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Read more about Cherry Trees
A cherry tree will bear abundant crops of mouthwatering cherries, and serve as a beautiful standout in any landscape during spring’s cherry blossom season. Plant a cherry tree and grow a wonderful fruit that people have been enjoying for generations. Within our selection of cherry trees you will find:
- Sour Cherry Trees, which produce tangy pie cherries that are ideal for cooking and baking. These tart cherries are perfect for any number of recipes, including pies, cobblers and juices.
- Sweet Cherry Trees produce the familiar sweet cherries and are exceptionally delicious when picked fresh and popped in your mouth like candy. These cherries make great fresh or dried snacks.
- Within our cherry tree selection, you will also find Heirloom Cherry Trees — antique cherry varieties that have withstood the tests of time.
To ensure your growing success and satisfaction, there are a few things to consider when you buy a cherry tree.
Your climate plays an important role in whether a cherry tree will be successful. Make sure the hardiness zone range of the tree you choose includes your area.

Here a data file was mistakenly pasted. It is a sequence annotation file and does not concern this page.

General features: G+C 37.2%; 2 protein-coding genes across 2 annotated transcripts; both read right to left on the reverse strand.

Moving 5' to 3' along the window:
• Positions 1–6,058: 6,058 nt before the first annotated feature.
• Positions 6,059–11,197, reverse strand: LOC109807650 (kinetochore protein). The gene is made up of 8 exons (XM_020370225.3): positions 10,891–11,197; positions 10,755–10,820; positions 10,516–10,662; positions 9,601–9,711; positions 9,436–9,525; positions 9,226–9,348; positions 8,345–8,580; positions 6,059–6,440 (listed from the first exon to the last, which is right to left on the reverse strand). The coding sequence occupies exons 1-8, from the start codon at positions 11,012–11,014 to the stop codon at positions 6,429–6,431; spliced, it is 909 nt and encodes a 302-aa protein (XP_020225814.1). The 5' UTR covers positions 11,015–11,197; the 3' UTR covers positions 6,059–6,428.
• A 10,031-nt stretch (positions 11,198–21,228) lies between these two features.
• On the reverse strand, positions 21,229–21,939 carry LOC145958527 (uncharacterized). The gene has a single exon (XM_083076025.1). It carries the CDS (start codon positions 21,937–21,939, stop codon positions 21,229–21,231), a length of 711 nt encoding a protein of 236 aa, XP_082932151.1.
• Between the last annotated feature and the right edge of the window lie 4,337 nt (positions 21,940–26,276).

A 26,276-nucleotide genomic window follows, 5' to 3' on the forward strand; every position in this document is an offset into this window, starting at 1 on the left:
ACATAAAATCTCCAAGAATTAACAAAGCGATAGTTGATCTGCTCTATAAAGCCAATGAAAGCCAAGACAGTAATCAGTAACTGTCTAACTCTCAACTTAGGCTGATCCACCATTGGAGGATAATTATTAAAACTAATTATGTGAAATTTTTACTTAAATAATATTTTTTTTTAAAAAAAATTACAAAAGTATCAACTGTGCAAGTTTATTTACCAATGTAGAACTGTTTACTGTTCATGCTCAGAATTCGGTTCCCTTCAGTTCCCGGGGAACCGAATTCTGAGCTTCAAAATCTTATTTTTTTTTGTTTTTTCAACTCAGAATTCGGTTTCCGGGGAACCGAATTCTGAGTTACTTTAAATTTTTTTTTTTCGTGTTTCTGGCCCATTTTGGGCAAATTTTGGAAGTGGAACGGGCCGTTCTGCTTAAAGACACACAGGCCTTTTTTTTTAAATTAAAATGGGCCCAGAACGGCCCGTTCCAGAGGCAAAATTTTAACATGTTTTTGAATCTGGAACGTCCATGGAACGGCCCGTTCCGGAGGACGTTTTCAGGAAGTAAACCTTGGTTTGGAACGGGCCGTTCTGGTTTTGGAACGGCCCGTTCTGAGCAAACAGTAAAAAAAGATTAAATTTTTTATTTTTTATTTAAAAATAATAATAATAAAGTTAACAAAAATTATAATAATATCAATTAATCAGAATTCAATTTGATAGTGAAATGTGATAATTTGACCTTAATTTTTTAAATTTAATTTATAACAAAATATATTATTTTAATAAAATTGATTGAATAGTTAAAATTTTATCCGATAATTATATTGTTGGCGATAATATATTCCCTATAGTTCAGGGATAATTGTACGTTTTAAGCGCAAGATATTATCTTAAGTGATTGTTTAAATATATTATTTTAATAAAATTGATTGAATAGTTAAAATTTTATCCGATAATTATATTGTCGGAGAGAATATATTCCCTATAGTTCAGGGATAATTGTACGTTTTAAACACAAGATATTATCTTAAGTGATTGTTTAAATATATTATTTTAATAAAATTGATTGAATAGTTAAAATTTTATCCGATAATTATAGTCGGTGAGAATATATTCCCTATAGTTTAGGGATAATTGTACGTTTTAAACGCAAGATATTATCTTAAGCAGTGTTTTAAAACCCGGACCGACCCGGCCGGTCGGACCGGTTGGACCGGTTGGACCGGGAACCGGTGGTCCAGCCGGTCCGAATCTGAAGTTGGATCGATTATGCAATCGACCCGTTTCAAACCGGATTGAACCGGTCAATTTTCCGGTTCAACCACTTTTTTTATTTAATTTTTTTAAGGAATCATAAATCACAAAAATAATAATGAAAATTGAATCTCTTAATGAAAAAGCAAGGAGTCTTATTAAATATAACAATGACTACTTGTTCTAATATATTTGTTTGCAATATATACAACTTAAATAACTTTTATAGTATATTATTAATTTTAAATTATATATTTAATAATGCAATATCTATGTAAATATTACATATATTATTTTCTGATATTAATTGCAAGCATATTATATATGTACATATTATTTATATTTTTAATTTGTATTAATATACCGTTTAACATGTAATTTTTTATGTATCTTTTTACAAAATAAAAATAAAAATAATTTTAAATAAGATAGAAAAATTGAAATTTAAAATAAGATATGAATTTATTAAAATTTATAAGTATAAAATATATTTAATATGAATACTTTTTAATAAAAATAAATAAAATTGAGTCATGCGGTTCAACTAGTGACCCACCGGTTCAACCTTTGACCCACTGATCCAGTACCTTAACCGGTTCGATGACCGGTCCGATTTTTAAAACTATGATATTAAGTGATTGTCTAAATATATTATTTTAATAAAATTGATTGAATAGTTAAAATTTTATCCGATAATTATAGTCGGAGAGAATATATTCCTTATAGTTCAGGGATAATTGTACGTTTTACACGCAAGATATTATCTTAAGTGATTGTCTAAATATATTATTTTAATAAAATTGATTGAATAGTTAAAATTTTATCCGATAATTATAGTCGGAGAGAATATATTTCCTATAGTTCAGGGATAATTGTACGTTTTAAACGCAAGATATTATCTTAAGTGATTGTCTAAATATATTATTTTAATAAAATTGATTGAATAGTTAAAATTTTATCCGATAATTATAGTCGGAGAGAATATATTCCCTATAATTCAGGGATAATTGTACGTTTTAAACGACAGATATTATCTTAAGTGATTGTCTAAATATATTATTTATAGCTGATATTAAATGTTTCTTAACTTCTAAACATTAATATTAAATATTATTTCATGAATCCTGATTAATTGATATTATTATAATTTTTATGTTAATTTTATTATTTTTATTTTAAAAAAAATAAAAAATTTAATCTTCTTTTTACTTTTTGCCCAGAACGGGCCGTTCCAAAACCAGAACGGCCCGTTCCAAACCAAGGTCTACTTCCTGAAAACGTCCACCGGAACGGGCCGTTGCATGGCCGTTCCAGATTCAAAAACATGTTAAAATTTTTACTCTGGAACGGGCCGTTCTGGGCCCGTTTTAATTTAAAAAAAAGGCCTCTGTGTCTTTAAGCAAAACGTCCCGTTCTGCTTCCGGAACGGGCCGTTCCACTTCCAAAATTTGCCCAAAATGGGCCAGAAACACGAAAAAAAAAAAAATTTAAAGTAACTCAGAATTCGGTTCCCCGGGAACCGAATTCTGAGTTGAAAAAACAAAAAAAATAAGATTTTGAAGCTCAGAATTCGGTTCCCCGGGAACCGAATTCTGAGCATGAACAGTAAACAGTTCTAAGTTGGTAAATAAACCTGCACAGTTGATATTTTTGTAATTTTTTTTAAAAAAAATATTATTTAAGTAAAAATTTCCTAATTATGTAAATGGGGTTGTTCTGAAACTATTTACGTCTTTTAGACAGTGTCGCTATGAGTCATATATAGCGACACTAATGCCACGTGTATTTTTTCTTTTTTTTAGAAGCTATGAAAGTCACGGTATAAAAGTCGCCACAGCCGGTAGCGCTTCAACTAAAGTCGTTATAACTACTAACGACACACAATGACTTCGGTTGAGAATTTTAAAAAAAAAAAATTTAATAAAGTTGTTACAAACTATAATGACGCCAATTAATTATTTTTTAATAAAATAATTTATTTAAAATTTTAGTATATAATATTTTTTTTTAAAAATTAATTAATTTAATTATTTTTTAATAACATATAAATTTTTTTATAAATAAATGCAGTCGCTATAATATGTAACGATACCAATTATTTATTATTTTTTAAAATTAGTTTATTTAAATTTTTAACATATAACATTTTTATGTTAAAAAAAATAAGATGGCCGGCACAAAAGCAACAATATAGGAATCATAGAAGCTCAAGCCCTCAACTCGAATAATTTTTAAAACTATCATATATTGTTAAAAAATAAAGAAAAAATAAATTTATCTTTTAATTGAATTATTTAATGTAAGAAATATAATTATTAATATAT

Most of the cherries we grow are self-pollinating cherry trees, but we still recommend planting another cherry variety in your yard for optimum fruit production.
For cherry trees that do require pollination by a different variety, be sure to check the description of your tree to see which pollinators our experts recommend. Often, the absence of proper pollination is why trees produce poorly or don’t bear fruit.
Mature Tree Size
Pick the right size tree for your available space. When our cherry trees mature, they will be one of these sizes:
- Dwarf Cherry Trees — mature to be about 8-14' tall and wide. Even though they are smaller, they produce an abundance of full-size fruit.
- Semi-Dwarf Cherry Trees — mature to be about 12-18' tall and wide. They offer maximum fruit yield per square foot.
- Standard Cherry Trees mature to be about 18-25' tall and wide. They are perfect if you have a large space or want a multi-purpose cherry & shade tree.